funds (or the payment for lending funds),
usually expressed as a percentage of the
amount borrowed Bonds typically pay
interest in fixed dollar amounts called
coupons.
 Foreign exchange refers to units of foreign
currency. The most important buyers and
sellers of foreign exchange are large banks.
Banks engage in foreign currency
transactions on behalf of investors who want
to buy foreign financial assets.
 Financial markets refer to the markets in
which financial assets can be traded.
Financial markets provide a mechanism for
those with excess funds to purchase
securities, such as stocks and bonds, issued
by those who need funds.
 Financial markets generate prices
whenever securities are bought or sold.
 Financial institutions value financial assets
whenever making loans to businesses or
consumers. Thus pricing and valuation of
financial assets are at the heart of the
financial markets. One of the objectives of
financial markets is to link the behavior of
securities prices, such as for stocks and
bonds, to the performance of the economy
as a whole, as well as with the behavior of
financial institutions and markets.
 Money plays a key role in the
performance of the economy. It not only
facilitates transactions among the
millions of the economic players in the
economy. But it represents the principal
mechanism through which central banks
attempt to influence aggregate economic
activity, including economic growth,
employment, and inflation.
 Money in the modern economy is
sometimes viewed as a lubricant that
greases the wheels of economic activity.
Without money, the transactions that
make up our daily economic routine would
be unimaginably difficult.
 A financial intermediary A financial firm,
such as a bank, that borrows funds from
savers and lends themto borrowers
 Financial intermediary is an institution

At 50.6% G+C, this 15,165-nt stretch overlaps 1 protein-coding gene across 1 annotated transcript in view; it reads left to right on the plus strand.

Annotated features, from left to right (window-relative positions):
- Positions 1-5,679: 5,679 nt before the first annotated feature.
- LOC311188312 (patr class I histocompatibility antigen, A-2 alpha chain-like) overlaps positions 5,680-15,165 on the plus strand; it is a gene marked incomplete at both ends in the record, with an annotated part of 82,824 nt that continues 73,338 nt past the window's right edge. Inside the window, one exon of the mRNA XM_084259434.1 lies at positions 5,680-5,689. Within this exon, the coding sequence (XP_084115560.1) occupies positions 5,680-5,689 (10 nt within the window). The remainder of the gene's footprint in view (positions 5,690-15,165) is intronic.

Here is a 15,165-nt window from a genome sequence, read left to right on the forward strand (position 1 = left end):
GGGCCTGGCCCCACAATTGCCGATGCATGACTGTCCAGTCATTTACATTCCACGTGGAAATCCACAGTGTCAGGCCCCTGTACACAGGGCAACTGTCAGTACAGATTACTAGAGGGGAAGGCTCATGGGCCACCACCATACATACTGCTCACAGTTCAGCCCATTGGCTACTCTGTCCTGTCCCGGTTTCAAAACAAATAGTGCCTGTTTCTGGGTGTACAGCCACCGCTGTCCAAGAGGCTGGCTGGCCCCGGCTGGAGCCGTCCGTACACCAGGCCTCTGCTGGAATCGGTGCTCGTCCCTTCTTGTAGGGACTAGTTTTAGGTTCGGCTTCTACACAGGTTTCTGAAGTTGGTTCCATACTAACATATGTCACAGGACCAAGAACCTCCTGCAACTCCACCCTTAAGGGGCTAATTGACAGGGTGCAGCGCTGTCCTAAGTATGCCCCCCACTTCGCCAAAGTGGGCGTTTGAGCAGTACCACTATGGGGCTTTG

that takes funds from one group of
investors and redeploys those funds by
investing in financial asset. Banks serve as
the principal caretaker of the economy`s
money supply and along with other
financial intermediaries, provide an
important source of funds for consumers
and businesses.
 Definition of bank
 Bank is a financial institution which deals in
debts and credits. It accepts deposits, lends
money and also creates money. It bridges the
gap between the savers and borrowers.

 Banking occupies one of the most important


positions in the modern economic world. It is
necessary for trade and industry. Hence it is
one of the great agencies of commerce.
Modern banking is crucial in developing
modern business and economics.
 Banks play a particularly critical role in the
economy. Banks provide a place where individuals
and businesses can invest their funds to earn interest
with a minimum of risk. Banks in turn redeploy
these funds by making loans. In this regard banks
are similar to other financial intermediaries like
finance companies and life insurance, which also
acquire funds from individuals and businesses and
pass these funds to other individuals and businesses
 Commercial bank: Afinancial firm that serves
asa financial intermediary by taking in deposits
and using them to make loans
EVOLUTION OF MONEY

 Money was developed according to


needs & Requirements.
 Main aim was to remove the
shortcomings of the Barter System.
DIFFERENT STAGES OF
EVOLUTION OF MONEY

1. COMMODITY MONEY
2. METALIC MONEY
3. PAPER MONEY
4. CREDIT MONEY
5. ELECTRONIC MONEY
1. COMMODITY MONEY

 When different commodities were used as a


medium of exchange (BARTER SYSTEM)

 Cow , Goats, Axes, Dried Fishes etc were


used as medium of exchange.
1. COMMODITY MONEY

 Barter System had different problem


like:
1. Storing Problem
2. Durability problem
3. Transportation problem
4. Divisibility problem
2. METALLIC MONEY

Coined Metals.
 As a next step, standard coins were
created.
 They had a standard weight & value.
 Problem of un coined metals started here
as well.
3. PAPER MONEY
3. PAPER MONEY

PAPER MONEY
 Refers to the Notes issued by the State
or by the Bank, usually the Central
bank.
 Paper Money can be:
1. Representative Paper Money.
2. Convertible Paper Money.
3. Fait Paper Money.
4. CREDIT MONEY

 Includes Bank money (different


instruments offered by the Banks.)
 Cheques, Drafts, are examples.
 Convenient, Safe and easily convertible
into cash.
 Its like Near Money.
5. ELECTRONIC MONEY
5. ELECTRONIC MONEY

Electronic money (also known as e-money,


electronic cash, electronic currency, digital
money, digital cash or digital currency) refers
to money which is exchanged only
electronically. Typically, this involves use of
computer networks, the internet and digital
stored value systems.